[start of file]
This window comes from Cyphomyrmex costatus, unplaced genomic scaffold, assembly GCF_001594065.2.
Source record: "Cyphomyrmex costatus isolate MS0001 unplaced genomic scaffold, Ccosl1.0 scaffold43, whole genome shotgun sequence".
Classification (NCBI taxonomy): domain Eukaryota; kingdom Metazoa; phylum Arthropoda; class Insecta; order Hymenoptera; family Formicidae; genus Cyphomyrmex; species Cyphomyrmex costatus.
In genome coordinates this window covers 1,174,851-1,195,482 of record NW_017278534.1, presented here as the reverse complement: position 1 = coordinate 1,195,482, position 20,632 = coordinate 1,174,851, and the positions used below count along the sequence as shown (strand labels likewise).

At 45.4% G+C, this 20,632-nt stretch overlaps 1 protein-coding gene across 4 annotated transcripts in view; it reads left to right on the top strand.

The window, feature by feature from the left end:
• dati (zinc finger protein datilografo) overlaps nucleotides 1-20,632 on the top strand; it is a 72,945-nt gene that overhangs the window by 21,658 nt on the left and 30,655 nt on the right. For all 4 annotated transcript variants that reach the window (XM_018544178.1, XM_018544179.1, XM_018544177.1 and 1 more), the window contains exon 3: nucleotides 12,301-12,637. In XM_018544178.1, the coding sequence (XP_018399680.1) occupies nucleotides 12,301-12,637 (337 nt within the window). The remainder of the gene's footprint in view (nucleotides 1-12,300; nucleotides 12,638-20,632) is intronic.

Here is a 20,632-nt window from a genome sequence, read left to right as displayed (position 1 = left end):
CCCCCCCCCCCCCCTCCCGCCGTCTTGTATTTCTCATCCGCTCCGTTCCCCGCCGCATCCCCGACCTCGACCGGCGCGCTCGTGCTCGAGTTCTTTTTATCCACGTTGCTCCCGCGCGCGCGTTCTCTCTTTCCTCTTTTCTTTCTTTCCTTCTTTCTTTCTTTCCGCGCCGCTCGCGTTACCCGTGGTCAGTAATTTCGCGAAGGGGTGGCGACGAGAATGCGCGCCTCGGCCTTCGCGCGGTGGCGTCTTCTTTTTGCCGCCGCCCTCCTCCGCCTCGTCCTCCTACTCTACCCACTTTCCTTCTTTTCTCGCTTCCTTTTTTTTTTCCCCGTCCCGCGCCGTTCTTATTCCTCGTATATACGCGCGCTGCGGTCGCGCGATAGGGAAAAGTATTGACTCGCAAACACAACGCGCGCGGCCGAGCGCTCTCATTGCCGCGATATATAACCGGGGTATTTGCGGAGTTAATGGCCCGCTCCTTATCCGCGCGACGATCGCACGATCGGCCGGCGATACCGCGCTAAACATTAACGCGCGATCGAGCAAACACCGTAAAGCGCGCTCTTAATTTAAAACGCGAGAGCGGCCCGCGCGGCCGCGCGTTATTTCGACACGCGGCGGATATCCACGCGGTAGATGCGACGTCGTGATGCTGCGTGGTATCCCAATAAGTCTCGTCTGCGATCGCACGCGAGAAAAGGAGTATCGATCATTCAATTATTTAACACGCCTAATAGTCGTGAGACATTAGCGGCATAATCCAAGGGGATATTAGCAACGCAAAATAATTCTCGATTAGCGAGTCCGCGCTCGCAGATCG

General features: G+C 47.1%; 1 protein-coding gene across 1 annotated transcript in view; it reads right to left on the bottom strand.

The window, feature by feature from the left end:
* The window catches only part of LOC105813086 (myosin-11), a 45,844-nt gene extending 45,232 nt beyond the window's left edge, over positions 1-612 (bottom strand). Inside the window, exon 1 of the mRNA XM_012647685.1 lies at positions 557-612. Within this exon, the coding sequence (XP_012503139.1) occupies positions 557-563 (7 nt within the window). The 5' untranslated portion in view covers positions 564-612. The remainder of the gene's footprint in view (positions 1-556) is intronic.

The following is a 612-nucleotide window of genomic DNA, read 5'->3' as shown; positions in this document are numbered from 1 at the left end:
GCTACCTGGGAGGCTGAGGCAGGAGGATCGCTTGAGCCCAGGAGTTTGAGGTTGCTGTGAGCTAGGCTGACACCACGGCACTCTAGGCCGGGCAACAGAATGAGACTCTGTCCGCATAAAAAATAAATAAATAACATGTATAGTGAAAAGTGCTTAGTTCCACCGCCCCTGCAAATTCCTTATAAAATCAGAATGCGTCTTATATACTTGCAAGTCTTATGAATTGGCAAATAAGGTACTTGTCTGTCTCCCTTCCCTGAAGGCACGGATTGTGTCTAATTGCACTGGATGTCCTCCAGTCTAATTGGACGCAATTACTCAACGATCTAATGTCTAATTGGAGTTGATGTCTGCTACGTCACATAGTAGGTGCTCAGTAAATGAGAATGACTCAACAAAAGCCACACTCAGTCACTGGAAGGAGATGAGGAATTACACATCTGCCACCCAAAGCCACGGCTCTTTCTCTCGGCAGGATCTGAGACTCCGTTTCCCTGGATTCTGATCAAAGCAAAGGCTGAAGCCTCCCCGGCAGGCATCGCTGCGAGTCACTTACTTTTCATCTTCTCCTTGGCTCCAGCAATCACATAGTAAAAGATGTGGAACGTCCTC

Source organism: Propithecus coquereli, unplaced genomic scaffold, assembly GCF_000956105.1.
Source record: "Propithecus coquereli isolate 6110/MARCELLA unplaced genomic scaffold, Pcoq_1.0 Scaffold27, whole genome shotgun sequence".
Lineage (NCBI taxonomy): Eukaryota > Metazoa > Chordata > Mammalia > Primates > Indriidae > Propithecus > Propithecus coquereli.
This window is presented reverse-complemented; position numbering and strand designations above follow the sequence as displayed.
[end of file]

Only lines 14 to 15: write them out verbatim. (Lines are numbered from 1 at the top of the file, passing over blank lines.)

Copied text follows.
GCTACCTGGGAGGCTGAGGCAGGAGGATCGCTTGAGCCCAGGAGTTTGAGGTTGCTGTGAGCTAGGCTGACACCACGGCACTCTAGGCCGGGCAACAGAATGAGACTCTGTCCGCATAAAAAATAAATAAATAACATGTATAGTGAAAAGTGCTTAGTTCCACCGCCCCTGCAAATTCCTTATAAAATCAGAATGCGTCTTATATACTTGCAAGTCTTATGAATTGGCAAATAAGGTACTTGTCTGTCTCCCTTCCCTGAAGGCACGGATTGTGTCTAATTGCACTGGATGTCCTCCAGTCTAATTGGACGCAATTACTCAACGATCTAATGTCTAATTGGAGTTGATGTCTGCTACGTCACATAGTAGGTGCTCAGTAAATGAGAATGACTCAACAAAAGCCACACTCAGTCACTGGAAGGAGATGAGGAATTACACATCTGCCACCCAAAGCCACGGCTCTTTCTCTCGGCAGGATCTGAGACTCCGTTTCCCTGGATTCTGATCAAAGCAAAGGCTGAAGCCTCCCCGGCAGGCATCGCTGCGAGTCACTTACTTTTCATCTTCTCCTTGGCTCCAGCAATCACATAGTAAAAGATGTGGAACGTCCTC

Source organism: Propithecus coquereli, unplaced genomic scaffold, assembly GCF_000956105.1.